Alan Dalton post's birding diaries and original artwork from Sweden. Established in 2006, this now long running blog is now a complete overview of my birding experiences. As an artist I greatly enjoy sketching birds in the field and you will find a wide selection of that work here, from fieldwork to finished paintings. I am very passionate about my artwork and try to depict birds in their natural habitat, as I see them in the wild. My artwork is for sale and can be viewed at http://www.alandalton.net/
As regards to my photography, since 2008 I have used a Nikon D90 DSLR camera coupled with a Sigma 150-500mm OS lens for since March 2012 for bird photography, all previous images being digiscoped. Regarding sound recording, I have been usung a Telinga Stereo Dat Mic and parabol to record birds in the field, coupled to a Marrantz 661 digital recorder, a superb piece of kit. Interest in butterflies, dragonflies and damselflies has recently seen the accquisition of a Sigma 150mm macro lens. I hope you enjoy the blog and please feel free to leave comments or contact me at firstname.lastname@example.org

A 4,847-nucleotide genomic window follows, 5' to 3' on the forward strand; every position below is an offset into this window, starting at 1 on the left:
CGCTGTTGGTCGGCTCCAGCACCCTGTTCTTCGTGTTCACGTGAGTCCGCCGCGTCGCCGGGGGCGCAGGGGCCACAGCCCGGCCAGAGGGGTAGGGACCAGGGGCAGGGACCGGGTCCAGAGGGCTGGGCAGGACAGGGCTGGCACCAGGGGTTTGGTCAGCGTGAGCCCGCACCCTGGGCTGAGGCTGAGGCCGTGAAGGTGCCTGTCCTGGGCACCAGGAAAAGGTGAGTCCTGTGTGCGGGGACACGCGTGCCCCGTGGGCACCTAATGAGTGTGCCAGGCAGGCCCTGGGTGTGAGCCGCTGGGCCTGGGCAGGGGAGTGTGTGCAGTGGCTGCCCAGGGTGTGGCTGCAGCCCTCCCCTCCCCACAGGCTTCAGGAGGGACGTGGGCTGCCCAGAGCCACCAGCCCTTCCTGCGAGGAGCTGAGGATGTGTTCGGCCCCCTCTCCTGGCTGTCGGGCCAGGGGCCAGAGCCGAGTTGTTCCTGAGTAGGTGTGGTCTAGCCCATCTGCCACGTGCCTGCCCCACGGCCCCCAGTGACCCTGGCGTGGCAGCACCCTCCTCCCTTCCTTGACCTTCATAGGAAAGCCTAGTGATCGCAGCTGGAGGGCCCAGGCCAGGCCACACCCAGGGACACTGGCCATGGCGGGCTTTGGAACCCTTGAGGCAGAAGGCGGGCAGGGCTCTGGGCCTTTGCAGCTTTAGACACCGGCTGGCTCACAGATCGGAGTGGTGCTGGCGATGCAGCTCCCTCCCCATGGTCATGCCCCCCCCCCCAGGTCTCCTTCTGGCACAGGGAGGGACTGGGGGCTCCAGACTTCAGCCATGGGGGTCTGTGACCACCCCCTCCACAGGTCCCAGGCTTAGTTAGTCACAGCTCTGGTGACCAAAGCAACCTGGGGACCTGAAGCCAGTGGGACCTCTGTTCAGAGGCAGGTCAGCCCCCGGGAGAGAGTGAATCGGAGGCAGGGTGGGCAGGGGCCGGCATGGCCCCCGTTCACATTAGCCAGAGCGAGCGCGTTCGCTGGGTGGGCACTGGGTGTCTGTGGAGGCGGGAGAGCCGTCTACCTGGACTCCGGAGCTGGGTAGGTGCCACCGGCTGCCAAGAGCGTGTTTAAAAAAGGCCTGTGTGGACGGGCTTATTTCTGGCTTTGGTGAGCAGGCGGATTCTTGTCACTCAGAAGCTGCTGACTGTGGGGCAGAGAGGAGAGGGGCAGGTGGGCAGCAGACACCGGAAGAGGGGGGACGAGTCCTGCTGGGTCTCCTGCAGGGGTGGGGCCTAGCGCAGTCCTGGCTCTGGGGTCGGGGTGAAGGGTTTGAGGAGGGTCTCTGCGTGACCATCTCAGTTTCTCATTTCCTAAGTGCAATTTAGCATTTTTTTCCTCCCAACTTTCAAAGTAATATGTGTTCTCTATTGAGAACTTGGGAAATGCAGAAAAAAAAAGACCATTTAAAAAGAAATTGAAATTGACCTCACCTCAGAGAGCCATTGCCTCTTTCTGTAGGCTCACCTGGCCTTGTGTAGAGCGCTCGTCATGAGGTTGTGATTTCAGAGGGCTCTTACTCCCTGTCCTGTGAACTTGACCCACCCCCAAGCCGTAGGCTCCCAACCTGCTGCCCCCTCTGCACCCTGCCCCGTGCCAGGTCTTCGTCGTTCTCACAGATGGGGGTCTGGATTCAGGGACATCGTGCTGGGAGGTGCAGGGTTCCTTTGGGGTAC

Tuesday, May 10, 2011
Gagea Lutea.; Landsort; 10th May 2011
Images here of a spring flower, a species named Gagea Lutea. A common spring flower here in Sweden, but most beautiful nonetheless. Sometimes refered to as spring onion locally in swedish language, sometimes also the closely related Gagea minima. Norwegians expressive term "gold star", is rather apt.As a bulbous plant it has the ability to rise from the earth early in the spring to unassuming beauty and is not at risk to taking a back seat to many other well known spring flowers, such as cowslip and wood anemone. Certainly this little flower has always attracted far more attention than many of the more well known species of wildflower that bloom after it.
Gagea Lutea blooms in April or May. It is as widespread lowland plant in Norway, Sweden and southern Finland. Wild plants like loose and light soil, such as oak groves and faintly shadowed woodland. From there it spreads often to farmland, parks, wasteland, gardens, sandy paths and more.